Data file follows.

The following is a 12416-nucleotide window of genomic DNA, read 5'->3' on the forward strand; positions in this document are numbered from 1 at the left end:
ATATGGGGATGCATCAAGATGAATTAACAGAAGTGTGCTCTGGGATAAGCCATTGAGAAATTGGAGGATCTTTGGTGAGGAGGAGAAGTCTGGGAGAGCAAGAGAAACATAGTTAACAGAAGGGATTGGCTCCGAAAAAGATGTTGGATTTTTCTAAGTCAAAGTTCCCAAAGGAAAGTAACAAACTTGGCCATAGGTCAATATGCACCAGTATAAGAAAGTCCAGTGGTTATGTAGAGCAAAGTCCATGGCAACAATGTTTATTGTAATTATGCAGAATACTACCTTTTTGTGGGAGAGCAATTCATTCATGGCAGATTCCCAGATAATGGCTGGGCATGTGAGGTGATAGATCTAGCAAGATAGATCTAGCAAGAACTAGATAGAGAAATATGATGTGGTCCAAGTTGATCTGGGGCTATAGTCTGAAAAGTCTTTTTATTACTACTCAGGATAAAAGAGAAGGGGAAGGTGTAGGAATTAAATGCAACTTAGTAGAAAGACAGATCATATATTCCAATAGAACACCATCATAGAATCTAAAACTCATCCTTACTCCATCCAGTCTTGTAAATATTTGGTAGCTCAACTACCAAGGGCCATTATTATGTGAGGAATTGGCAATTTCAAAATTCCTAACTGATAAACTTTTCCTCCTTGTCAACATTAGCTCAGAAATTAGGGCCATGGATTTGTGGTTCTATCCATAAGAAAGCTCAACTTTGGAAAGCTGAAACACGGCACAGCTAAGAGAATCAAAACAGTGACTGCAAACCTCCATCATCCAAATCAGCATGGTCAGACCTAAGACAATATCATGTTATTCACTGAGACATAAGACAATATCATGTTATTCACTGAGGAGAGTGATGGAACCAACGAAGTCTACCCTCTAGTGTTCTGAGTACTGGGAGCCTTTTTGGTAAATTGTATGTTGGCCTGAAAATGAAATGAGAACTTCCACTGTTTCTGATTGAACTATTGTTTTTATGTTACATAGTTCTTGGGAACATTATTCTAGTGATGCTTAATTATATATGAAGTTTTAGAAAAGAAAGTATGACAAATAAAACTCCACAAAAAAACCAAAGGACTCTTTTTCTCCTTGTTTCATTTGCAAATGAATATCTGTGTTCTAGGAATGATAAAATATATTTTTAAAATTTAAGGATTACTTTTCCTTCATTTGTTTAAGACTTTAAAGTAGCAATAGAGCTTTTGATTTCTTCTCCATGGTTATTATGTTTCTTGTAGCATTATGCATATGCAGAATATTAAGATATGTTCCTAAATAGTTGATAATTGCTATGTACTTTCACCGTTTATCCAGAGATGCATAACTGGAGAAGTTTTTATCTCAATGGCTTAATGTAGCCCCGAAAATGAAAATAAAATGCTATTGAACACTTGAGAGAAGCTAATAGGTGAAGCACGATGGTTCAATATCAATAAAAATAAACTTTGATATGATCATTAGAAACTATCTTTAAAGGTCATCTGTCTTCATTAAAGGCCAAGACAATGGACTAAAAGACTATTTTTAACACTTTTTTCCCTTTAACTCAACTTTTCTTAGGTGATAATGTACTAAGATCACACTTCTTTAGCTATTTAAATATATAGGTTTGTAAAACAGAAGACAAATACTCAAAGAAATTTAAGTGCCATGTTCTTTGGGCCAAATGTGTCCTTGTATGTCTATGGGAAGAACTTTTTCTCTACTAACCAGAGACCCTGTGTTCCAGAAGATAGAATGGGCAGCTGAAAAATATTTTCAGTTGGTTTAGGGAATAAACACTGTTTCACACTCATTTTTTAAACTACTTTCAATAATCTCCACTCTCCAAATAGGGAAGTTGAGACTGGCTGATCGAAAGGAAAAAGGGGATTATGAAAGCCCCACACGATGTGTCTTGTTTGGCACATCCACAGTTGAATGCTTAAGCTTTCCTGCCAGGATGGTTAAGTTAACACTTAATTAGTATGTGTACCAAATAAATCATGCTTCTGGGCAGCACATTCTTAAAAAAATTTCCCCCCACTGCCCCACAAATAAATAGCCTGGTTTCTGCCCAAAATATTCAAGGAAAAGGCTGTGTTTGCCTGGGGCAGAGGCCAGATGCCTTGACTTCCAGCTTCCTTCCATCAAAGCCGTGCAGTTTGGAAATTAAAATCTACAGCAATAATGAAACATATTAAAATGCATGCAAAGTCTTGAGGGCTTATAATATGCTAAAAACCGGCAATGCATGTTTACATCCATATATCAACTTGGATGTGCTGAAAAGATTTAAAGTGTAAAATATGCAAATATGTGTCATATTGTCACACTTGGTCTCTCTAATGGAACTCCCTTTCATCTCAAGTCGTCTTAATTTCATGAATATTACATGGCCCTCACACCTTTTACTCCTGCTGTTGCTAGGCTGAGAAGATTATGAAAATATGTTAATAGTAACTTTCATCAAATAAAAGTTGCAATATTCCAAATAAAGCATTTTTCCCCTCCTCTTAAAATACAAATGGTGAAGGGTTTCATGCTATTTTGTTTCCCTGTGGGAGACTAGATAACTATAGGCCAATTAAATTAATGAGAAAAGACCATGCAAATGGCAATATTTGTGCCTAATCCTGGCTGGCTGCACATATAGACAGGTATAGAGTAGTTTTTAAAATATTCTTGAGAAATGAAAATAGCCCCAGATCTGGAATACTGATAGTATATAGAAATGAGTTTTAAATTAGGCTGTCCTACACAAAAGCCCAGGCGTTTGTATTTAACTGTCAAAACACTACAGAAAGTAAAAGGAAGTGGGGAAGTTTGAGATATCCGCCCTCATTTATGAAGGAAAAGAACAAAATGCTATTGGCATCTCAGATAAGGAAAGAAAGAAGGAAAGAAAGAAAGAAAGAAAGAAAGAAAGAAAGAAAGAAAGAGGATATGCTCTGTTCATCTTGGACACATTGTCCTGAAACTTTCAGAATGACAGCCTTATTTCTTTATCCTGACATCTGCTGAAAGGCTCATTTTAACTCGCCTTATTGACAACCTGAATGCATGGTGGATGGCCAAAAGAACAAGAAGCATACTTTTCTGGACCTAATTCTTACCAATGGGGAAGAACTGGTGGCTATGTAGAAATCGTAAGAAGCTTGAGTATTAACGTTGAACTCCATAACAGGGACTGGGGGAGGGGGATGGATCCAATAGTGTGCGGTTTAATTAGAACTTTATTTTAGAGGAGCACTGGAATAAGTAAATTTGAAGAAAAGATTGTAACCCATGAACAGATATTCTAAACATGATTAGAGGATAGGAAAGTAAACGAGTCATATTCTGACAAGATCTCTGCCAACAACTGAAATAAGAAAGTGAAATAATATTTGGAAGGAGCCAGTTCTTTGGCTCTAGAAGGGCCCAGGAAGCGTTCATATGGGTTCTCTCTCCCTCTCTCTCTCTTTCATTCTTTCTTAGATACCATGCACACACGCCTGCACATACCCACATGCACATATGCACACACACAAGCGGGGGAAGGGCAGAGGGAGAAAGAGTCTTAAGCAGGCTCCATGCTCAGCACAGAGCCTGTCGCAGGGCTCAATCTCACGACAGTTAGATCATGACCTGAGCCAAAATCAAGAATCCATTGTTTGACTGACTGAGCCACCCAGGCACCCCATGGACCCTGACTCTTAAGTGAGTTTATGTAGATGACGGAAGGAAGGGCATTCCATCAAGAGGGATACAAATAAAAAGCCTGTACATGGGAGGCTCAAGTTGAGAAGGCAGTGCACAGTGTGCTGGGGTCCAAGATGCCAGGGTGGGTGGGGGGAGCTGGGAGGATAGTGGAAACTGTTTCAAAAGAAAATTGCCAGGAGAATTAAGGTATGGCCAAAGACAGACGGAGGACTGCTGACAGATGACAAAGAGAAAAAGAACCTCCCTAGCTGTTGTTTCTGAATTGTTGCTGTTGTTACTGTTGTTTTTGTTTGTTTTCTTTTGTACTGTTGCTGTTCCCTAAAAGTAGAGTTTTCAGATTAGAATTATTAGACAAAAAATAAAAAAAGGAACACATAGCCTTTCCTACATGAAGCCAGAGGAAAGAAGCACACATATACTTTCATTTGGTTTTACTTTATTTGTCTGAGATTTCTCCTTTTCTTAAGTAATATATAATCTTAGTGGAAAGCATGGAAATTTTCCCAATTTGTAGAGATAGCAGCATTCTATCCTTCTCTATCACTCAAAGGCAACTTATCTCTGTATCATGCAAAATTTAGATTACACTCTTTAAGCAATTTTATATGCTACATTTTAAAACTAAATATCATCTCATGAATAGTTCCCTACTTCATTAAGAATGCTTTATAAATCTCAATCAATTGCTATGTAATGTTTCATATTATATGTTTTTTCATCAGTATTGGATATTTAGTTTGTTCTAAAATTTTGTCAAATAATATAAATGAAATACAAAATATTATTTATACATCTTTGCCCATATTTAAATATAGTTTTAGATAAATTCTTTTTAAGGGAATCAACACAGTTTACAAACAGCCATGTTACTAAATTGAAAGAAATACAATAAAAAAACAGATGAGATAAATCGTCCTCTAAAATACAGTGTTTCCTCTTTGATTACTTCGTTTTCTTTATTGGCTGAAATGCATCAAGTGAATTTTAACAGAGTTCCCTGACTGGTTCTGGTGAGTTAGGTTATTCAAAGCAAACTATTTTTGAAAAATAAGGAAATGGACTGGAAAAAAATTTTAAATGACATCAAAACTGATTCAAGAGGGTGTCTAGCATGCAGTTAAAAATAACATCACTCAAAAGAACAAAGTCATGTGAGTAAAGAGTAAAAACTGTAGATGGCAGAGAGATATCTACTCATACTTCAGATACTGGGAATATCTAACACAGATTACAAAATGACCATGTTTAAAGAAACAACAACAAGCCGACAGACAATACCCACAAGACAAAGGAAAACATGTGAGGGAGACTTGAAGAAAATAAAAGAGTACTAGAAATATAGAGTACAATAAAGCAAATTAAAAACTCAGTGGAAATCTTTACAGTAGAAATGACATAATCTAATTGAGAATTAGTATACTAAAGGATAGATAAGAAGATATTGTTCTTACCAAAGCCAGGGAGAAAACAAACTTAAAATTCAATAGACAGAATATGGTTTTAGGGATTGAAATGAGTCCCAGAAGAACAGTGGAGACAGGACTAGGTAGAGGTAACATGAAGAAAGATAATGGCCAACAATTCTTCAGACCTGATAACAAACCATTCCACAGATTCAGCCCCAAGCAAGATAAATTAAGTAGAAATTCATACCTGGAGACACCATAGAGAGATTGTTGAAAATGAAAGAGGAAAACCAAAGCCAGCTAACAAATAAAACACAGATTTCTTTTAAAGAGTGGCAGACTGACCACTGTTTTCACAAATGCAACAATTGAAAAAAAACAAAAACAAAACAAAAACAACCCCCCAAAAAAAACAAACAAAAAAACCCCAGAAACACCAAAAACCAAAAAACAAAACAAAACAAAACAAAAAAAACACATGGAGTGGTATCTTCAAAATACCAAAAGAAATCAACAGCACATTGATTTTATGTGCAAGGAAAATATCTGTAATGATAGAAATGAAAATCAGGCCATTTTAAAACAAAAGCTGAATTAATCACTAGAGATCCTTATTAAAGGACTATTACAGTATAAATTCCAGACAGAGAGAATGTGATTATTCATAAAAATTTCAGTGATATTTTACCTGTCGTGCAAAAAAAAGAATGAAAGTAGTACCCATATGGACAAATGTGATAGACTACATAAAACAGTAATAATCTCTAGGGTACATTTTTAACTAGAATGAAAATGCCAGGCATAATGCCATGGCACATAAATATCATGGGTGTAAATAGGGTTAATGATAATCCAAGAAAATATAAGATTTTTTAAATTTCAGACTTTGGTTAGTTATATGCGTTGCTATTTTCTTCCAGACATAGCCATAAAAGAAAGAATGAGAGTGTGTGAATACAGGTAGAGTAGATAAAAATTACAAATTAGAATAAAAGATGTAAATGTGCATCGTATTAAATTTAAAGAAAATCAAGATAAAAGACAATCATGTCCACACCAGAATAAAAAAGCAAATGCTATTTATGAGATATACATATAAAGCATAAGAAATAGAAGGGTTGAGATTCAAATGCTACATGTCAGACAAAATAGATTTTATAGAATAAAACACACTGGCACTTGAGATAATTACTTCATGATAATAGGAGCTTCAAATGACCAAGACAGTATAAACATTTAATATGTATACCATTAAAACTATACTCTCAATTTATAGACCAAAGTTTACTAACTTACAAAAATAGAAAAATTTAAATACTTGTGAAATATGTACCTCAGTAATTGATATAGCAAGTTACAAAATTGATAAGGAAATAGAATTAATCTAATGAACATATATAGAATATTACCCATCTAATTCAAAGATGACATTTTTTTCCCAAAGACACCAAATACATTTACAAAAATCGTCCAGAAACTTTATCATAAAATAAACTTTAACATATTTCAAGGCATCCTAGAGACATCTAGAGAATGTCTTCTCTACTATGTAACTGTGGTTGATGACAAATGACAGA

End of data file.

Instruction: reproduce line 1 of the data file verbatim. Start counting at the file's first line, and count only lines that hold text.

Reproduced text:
The following is a 12416-nucleotide window of genomic DNA, read 5'->3' on the forward strand; positions in this document are numbered from 1 at the left end: